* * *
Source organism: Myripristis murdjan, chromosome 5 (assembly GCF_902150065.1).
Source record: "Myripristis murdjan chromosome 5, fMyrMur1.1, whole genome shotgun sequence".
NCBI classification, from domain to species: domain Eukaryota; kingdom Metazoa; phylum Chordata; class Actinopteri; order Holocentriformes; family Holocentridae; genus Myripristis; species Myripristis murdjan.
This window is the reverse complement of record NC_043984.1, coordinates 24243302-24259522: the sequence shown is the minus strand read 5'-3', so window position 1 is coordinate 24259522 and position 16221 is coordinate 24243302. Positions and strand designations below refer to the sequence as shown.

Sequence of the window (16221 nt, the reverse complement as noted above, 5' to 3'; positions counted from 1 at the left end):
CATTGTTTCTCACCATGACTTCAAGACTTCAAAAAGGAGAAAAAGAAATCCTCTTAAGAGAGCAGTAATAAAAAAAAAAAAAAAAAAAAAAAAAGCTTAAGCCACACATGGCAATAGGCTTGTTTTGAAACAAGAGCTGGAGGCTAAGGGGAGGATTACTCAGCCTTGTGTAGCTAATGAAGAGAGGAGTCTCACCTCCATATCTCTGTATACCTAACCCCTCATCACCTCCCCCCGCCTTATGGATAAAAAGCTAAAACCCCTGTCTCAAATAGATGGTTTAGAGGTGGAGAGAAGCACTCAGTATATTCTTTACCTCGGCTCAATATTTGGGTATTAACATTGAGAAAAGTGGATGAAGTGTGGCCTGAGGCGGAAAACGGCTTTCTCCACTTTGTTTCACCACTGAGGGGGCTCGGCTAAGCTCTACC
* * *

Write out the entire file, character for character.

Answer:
Source organism: Myripristis murdjan, chromosome 5 (assembly GCF_902150065.1).
Source record: "Myripristis murdjan chromosome 5, fMyrMur1.1, whole genome shotgun sequence".
NCBI classification, from domain to species: domain Eukaryota; kingdom Metazoa; phylum Chordata; class Actinopteri; order Holocentriformes; family Holocentridae; genus Myripristis; species Myripristis murdjan.
This window is the reverse complement of record NC_043984.1, coordinates 24243302-24259522: the sequence shown is the minus strand read 5'-3', so window position 1 is coordinate 24259522 and position 16221 is coordinate 24243302. Positions and strand designations below refer to the sequence as shown.

Sequence of the window (16221 nt, the reverse complement as noted above, 5' to 3'; positions counted from 1 at the left end):
CATTGTTTCTCACCATGACTTCAAGACTTCAAAAAGGAGAAAAAGAAATCCTCTTAAGAGAGCAGTAATAAAAAAAAAAAAAAAAAAAAAAAAAGCTTAAGCCACACATGGCAATAGGCTTGTTTTGAAACAAGAGCTGGAGGCTAAGGGGAGGATTACTCAGCCTTGTGTAGCTAATGAAGAGAGGAGTCTCACCTCCATATCTCTGTATACCTAACCCCTCATCACCTCCCCCCGCCTTATGGATAAAAAGCTAAAACCCCTGTCTCAAATAGATGGTTTAGAGGTGGAGAGAAGCACTCAGTATATTCTTTACCTCGGCTCAATATTTGGGTATTAACATTGAGAAAAGTGGATGAAGTGTGGCCTGAGGCGGAAAACGGCTTTCTCCACTTTGTTTCACCACTGAGGGGGCTCGGCTAAGCTCTACC